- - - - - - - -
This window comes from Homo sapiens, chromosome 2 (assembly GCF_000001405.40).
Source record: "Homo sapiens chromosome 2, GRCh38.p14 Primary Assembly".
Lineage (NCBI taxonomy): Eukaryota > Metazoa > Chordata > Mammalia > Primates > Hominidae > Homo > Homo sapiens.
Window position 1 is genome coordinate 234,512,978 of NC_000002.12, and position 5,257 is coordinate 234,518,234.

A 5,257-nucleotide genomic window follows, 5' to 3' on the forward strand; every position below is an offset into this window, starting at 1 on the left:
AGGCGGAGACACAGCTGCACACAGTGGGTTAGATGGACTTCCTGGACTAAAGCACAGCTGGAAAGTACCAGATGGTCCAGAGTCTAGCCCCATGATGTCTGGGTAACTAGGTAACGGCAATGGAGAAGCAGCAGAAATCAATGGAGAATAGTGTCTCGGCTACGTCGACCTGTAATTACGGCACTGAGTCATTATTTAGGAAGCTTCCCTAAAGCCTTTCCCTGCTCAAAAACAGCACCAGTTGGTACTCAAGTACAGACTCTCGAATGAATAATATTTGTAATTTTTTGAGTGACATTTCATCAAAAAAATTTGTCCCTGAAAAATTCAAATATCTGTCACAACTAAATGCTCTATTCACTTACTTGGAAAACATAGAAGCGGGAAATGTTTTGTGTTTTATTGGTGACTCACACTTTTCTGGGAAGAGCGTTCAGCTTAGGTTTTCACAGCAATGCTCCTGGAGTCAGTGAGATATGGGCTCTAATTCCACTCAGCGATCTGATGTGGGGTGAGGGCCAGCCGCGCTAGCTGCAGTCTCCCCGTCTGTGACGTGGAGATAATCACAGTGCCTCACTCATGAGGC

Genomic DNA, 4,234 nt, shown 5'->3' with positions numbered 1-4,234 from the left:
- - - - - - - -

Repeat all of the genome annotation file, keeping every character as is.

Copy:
This window comes from Homo sapiens, chromosome 2 (assembly GCF_000001405.40).
Source record: "Homo sapiens chromosome 2, GRCh38.p14 Primary Assembly".
Lineage (NCBI taxonomy): Eukaryota > Metazoa > Chordata > Mammalia > Primates > Hominidae > Homo > Homo sapiens.
Window position 1 is genome coordinate 234,512,978 of NC_000002.12, and position 5,257 is coordinate 234,518,234.

A 5,257-nucleotide genomic window follows, 5' to 3' on the forward strand; every position below is an offset into this window, starting at 1 on the left:
AGGCGGAGACACAGCTGCACACAGTGGGTTAGATGGACTTCCTGGACTAAAGCACAGCTGGAAAGTACCAGATGGTCCAGAGTCTAGCCCCATGATGTCTGGGTAACTAGGTAACGGCAATGGAGAAGCAGCAGAAATCAATGGAGAATAGTGTCTCGGCTACGTCGACCTGTAATTACGGCACTGAGTCATTATTTAGGAAGCTTCCCTAAAGCCTTTCCCTGCTCAAAAACAGCACCAGTTGGTACTCAAGTACAGACTCTCGAATGAATAATATTTGTAATTTTTTGAGTGACATTTCATCAAAAAAATTTGTCCCTGAAAAATTCAAATATCTGTCACAACTAAATGCTCTATTCACTTACTTGGAAAACATAGAAGCGGGAAATGTTTTGTGTTTTATTGGTGACTCACACTTTTCTGGGAAGAGCGTTCAGCTTAGGTTTTCACAGCAATGCTCCTGGAGTCAGTGAGATATGGGCTCTAATTCCACTCAGCGATCTGATGTGGGGTGAGGGCCAGCCGCGCTAGCTGCAGTCTCCCCGTCTGTGACGTGGAGATAATCACAGTGCCTCACTCATGAGGC

Genomic DNA, 4,234 nt, shown 5'->3' with positions numbered 1-4,234 from the left: